There have been several devastating earthquakes around the world in recent years that have generated numerous inquiries with regard to Canadian building codes, namely: are Canadian buildings being properly designed to withstand an earthquake? There's no simple answer to this question, as the requirements for a particular building depend on a complex interplay involving the building type, location, and materials, as well as the earthquake's magnitude and location. Here's some basic information for you to education yourself about earthquake resistant buildings and safety codes.
The risk of a high magnitude Earthquake varies significantly across Canada. in Montreal, for example, the probability of a high magnitude earthquake (measuring 7.5 or above) is small, and high-rise buildings are built to withstand quakes up to 7.0 that occur at least 30 km away. In Vancouver, however, the story is different: Vancouver lies in an active earthquake region and experiences shaking from three different sources (North American plate, Juan de Fuca plate, and Cascadia subduction zone), one of which can result in magnitude 9 earthquakes. Luckily, these generally occur off the coast of Vancouver Island and their strength is diminished by the 140 km that they must travel before reaching the city of Vancouver. Therefore, buildings in Vancouver are being built to withstand earthquakes measuring a magnitude of 7 that are at least 50 km away.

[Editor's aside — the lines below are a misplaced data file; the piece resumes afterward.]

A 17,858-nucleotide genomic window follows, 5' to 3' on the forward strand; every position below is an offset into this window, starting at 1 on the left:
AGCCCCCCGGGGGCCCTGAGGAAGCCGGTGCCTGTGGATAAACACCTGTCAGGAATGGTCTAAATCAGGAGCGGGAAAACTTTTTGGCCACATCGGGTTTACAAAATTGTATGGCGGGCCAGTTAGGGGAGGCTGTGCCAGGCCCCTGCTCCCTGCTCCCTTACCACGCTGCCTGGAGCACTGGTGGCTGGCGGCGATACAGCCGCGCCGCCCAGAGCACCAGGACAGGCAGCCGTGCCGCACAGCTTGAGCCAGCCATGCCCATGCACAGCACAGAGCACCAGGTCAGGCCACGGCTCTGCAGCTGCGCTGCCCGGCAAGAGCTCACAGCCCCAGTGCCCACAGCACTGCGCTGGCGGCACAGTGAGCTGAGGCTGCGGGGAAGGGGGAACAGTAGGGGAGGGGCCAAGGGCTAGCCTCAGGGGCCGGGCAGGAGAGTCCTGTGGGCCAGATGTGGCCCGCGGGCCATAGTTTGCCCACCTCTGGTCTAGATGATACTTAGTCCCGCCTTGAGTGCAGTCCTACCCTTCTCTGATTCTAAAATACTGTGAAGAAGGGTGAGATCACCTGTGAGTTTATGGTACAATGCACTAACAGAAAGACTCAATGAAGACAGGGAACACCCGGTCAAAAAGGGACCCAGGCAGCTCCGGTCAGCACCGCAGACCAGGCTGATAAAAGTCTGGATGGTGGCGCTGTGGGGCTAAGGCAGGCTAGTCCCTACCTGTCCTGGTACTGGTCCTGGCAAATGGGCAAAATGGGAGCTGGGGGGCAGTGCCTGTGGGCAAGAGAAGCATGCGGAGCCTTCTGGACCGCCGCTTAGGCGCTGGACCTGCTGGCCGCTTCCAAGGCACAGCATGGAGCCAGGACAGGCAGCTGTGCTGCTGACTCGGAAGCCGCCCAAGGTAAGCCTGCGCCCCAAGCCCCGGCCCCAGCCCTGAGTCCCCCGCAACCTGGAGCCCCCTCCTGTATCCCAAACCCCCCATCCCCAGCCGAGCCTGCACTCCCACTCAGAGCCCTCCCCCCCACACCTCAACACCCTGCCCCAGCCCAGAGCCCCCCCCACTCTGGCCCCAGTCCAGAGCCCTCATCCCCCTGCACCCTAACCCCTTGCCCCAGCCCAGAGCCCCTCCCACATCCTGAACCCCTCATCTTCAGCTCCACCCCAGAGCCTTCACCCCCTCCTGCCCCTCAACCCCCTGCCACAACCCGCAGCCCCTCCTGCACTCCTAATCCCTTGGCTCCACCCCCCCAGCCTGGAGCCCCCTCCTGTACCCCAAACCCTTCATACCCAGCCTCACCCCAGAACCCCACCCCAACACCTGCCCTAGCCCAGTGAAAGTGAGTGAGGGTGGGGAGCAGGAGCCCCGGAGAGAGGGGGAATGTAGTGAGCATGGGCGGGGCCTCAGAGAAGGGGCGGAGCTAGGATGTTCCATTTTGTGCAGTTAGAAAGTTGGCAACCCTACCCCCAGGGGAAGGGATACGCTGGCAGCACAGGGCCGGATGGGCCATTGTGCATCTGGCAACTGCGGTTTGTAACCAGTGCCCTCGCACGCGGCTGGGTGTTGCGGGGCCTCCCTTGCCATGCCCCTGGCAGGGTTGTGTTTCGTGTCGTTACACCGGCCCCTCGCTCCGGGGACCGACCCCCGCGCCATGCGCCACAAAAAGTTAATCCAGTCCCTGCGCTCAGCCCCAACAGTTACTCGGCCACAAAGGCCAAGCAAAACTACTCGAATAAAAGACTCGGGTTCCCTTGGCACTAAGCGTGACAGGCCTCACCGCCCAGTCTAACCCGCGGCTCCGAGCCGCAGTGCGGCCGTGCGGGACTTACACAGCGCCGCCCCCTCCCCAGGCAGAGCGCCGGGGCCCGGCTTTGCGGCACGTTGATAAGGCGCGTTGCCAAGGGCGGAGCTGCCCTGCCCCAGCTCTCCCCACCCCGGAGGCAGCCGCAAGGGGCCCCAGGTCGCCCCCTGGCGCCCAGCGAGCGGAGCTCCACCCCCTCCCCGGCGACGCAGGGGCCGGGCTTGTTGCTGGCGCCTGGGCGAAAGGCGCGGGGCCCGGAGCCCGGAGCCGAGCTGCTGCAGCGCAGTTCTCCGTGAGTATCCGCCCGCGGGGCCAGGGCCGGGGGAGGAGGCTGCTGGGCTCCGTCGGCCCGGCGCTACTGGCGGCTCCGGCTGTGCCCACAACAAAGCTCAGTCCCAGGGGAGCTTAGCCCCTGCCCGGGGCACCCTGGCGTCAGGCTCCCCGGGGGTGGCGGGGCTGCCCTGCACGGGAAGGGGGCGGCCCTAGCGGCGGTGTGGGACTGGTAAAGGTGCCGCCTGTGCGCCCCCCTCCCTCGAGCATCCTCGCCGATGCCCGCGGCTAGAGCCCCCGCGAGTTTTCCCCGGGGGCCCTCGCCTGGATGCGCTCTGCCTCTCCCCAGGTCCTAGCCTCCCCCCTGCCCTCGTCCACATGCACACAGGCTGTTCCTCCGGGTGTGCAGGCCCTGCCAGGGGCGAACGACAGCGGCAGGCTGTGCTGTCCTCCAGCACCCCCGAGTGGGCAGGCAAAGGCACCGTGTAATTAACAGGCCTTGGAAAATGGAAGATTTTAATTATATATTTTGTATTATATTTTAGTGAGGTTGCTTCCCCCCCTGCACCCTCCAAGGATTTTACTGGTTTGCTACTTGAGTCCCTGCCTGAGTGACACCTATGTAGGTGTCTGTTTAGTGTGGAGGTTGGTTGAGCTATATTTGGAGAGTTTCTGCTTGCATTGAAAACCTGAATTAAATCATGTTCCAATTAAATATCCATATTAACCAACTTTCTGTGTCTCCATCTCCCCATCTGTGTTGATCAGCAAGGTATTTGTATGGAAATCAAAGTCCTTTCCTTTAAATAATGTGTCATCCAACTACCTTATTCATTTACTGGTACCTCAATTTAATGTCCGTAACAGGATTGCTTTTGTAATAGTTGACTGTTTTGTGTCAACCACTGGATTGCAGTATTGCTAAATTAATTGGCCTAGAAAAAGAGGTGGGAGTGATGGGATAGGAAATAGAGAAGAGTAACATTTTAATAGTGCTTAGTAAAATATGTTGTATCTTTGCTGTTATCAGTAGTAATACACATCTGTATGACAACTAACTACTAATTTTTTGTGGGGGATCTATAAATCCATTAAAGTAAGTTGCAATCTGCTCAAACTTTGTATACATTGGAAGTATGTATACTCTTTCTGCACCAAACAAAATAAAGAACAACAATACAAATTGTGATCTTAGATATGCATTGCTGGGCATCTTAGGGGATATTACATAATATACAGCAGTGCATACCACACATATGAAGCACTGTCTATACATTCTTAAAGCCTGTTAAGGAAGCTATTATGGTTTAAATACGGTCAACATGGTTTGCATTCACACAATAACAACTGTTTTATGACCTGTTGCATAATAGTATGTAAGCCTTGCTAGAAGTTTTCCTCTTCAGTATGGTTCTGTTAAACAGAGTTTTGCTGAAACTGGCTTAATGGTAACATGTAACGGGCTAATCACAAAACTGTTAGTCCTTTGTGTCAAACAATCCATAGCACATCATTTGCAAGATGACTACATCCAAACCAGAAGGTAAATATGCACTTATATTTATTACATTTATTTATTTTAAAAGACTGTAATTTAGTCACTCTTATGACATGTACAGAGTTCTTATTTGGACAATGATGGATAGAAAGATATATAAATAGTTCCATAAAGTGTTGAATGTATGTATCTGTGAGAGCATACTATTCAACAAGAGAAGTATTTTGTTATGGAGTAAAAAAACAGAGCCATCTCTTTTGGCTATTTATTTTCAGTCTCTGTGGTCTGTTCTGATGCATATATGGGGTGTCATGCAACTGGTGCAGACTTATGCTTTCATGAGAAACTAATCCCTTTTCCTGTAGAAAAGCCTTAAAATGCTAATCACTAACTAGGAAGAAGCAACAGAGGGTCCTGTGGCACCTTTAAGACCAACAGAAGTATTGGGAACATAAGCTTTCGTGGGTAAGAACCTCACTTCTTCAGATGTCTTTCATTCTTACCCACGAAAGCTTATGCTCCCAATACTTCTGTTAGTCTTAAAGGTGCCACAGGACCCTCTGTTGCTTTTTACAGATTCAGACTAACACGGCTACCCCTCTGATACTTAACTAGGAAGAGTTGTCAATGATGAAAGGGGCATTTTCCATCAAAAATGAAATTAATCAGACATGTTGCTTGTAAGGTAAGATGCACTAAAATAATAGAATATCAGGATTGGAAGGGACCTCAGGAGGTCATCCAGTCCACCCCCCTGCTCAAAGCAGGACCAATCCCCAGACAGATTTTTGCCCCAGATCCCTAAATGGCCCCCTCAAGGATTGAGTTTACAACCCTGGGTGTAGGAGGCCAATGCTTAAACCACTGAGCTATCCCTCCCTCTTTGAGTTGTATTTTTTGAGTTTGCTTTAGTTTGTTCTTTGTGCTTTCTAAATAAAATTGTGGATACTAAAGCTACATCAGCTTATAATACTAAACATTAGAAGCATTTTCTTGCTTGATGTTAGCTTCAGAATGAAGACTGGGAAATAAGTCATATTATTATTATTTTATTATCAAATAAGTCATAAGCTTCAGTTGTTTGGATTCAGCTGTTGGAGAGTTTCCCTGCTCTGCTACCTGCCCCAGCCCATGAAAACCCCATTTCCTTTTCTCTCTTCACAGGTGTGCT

Will a wood-frame home keep you safe in the event of an Earthquake? That's a question that has received a lot of attention from scientists and architects throughout the world, who continue to research the behavior of wood buildings in the case of an earthquake in order to evolve their design standards and building codes.
Of course, an old home with an unstable foundation located in an active earthquake zone would be considered unsafe regardless of its materials, but research on the seismic resistance of wood-frame structures continues to show that wood is not only an eco-friendly building choice, but an earthquake resistant one as well. You don't need a steel frame to withstand an earthquake – a wood frame will do as long as it is properly bolted to its foundation, and as long as other stabilizing factors are considered. This is where specific wood design standards and seismic standards come into play. For example, a building with a large open hole on the ground floor (to accommodate a garage, for example) decreases the building's ability to safely withstand an earthquake.
Prefabricated homes sometimes get a bad rap. Although they are usually cheaper and faster to build than homes constructed onsite, don't necessarily offer less protection or stability when it comes to seismic safety. Theoretically, it shouldn't matter whether your living room was made in a factory or upon the cold hard ground. Like all newly built homes, prefab homes have to adhere to the same seismic standards.
When the earth shakes, the ground beneath your home will shake with it. If your home is not securely attached to its foundation, the foundation may shake away from the house structure – this is when the home is at risk of collapsing. However, if your home is securely fastened to its foundation, you run a lesser risk of collapse. As a rule of thumb, most homes built prior to 1980 are not bolted to their foundations (and keep in mind that there are also many post-1980 homes that are secured – but not properly – to their foundations). Depending on where you live, having a specialist evaluate your foundation and install bolts may be a wise investment. These service can cost between $3,000 and $6,000.
For more home improvement, see this garden ideabook: 19 garden ideas to keep your green thumbs busy